Thanks. I have read your public interim report dated September 5. Do you have any additional information that you can share with us? I have some additional requests. It would be great if I could get this information soon as we may update our software (Firefox) once again in response to your report.

In the report you mention the following CAs and say the list is incomplete. Please send us a (more) complete list of CAs, beyond the "incomplete" list.

Could you please tell me what the certificate chains are for these? In particular, which ones chain to the DigiNotar Root CA certificate? And, more importantly, which ones don't.

Could you please send me a copy of each of these CA certificates? And/or please send any more information you have about them--especially the full subject distinguished name. Without this information, we are probably going to end up implementing a block which will be too general which would likely cause further difficulties in migrating Dutch government services to a new certificate hierarchy.


Since we don't have these certs, the NSS-level blocking we have now to protect non-SSL code paths is probably insufficient. We probably need to modify all code paths that call CERT_VerifyCert* to apply the additional DigiNotar blacklisting logic that we are currently applying for only SSL.

While we are at it, we should (temporarily) disable the ability to use libpkix for certificate path validation, as I believe that the blacklisting code will not work for libpkix mode.
Created attachment 558420 [details]
ComodoHacker's initial message on pastebin (, Striking_Back....txt)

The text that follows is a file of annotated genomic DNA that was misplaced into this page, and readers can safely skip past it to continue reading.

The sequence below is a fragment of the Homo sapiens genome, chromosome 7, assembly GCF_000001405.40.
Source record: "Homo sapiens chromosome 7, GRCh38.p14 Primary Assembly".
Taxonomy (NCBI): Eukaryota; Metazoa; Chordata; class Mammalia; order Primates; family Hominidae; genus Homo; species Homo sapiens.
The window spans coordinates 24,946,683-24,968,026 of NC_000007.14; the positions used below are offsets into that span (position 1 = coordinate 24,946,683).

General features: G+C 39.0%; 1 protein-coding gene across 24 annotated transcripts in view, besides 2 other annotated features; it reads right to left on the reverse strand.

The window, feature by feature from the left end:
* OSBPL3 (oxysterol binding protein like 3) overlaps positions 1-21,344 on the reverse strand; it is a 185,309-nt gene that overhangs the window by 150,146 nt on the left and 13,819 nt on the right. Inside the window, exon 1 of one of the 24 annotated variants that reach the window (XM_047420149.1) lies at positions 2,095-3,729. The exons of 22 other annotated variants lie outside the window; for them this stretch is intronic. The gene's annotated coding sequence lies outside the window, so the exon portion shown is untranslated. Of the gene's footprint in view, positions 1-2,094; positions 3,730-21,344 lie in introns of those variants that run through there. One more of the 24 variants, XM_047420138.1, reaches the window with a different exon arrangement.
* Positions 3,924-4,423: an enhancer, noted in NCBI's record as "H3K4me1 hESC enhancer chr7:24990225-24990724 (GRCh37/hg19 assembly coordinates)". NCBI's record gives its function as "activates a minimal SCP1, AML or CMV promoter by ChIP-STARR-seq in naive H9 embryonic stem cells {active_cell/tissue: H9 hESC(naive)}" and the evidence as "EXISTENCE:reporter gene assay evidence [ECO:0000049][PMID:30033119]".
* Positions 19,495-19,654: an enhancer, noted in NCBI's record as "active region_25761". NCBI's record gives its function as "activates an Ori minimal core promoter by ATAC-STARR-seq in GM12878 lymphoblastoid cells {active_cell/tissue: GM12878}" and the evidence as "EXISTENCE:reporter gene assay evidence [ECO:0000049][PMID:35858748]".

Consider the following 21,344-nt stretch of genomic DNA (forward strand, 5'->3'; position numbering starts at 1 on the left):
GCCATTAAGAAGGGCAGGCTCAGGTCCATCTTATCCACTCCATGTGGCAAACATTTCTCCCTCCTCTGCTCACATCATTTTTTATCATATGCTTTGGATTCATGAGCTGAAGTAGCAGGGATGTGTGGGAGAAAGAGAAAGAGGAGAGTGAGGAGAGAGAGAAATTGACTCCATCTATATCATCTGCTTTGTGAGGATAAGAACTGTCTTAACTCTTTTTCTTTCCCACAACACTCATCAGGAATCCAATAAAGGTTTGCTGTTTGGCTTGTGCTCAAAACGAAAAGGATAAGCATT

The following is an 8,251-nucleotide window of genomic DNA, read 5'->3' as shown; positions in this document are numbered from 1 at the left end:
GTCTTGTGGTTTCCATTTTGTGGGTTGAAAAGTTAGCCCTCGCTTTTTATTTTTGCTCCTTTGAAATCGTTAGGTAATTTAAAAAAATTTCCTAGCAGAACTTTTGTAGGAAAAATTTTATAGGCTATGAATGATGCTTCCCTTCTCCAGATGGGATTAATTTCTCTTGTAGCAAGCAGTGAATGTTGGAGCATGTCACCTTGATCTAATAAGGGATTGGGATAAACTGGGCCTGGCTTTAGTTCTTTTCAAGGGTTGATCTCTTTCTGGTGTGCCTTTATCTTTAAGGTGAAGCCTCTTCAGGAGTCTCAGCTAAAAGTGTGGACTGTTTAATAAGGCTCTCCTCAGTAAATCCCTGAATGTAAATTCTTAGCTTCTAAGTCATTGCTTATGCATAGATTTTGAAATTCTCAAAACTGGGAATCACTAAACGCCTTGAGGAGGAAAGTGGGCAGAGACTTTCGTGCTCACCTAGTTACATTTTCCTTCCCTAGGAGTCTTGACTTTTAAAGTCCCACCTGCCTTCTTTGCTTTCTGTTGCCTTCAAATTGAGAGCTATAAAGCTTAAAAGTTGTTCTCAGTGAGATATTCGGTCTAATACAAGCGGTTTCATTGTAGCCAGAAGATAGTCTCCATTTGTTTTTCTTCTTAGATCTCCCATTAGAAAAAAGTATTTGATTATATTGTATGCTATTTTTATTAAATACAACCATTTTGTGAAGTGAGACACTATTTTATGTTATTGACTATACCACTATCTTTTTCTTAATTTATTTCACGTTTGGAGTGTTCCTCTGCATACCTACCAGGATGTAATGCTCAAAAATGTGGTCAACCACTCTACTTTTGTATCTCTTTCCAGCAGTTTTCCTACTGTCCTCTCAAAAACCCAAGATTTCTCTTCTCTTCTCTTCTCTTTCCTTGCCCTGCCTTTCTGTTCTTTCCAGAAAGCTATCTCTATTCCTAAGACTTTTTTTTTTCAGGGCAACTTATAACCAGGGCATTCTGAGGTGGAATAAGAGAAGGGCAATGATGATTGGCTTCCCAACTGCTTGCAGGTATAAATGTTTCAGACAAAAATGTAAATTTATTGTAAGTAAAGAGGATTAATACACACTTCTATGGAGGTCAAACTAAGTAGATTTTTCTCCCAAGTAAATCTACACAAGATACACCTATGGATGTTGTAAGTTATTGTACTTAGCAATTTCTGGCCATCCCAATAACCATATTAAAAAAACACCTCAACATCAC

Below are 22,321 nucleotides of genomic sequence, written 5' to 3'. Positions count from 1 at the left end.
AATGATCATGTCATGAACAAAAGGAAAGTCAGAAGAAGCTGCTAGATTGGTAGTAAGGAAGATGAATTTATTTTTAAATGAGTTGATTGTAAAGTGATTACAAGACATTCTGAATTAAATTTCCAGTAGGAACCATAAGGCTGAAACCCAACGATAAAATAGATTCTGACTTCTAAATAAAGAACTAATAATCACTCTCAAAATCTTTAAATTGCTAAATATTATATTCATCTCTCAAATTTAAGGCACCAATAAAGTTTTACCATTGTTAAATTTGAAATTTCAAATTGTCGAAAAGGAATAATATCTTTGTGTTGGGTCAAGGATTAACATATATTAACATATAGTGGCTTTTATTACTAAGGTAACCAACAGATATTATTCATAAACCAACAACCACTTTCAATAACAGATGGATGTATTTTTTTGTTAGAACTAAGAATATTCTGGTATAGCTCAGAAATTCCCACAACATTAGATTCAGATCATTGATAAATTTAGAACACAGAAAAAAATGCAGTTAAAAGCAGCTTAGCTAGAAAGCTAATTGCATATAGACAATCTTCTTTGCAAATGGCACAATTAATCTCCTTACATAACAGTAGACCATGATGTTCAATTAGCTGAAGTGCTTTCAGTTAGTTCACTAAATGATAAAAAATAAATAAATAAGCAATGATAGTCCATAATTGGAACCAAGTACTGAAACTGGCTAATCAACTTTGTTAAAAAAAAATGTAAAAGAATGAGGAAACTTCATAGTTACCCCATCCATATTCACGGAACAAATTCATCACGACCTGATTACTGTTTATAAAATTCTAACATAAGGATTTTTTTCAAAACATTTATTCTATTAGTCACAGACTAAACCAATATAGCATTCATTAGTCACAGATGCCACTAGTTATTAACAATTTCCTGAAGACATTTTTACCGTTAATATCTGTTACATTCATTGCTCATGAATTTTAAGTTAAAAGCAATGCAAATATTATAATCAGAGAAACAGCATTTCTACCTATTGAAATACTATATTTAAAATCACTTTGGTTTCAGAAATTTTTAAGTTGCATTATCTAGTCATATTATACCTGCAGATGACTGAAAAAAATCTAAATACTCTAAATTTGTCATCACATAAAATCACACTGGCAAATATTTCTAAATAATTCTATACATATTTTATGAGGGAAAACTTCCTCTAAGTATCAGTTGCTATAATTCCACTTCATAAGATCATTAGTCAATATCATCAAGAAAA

Here is the message that was posted by user "ComodoHacker" on Pastebin. Saved here just in case Pastebin goes down (again).
Here is my ongoing effort to document the DigiNotar certificate hierarchy, and determine whether there are any certificate they controlled which would be missed by our current block:

With the help of GovCERT and my own investigations, I have now basically completed the document linked to in comment #4. There are several 'root' (self-signed) and intermediate certificates listed in the Fox-IT report which do not chain up to either the DigiNotar Root CA or the Staat der Nederlanden roots. However, none of them chain up to a different root which is trusted by default by NSS.

Do we need to take action against known-compromised certificates which do not chain up to a root trusted in Firefox by default? Surely that's a key management problem for the people distributing the roots to which they chain? No-one is blocking OCSP on the Dutch internet...



7 years ago
blocking1.9.1: ? → -
blocking1.9.2: ? → .23+
status-firefox6: affected → wontfix
tracking-firefox6: ? → -
tracking-firefox7: ? → +
tracking-firefox8: ? → +
tracking-firefox9: ? → +
Based on Gerv's analysis, there is nothing to do here.

> Do we need to take action against known-compromised certificates
> which do not chain up to a root trusted in Firefox by default?

No, we want, because there is an unbounded number of compromised (root) CA certificates.
Last Resolved: 7 years ago
Resolution: --- → WONTFIX


7 years ago
tracking-fennec: ? → ---
status1.9.2: --- → wontfix
status-firefox7: affected → wontfix
status-firefox8: affected → wontfix


6 years ago
status-firefox9: affected → wontfix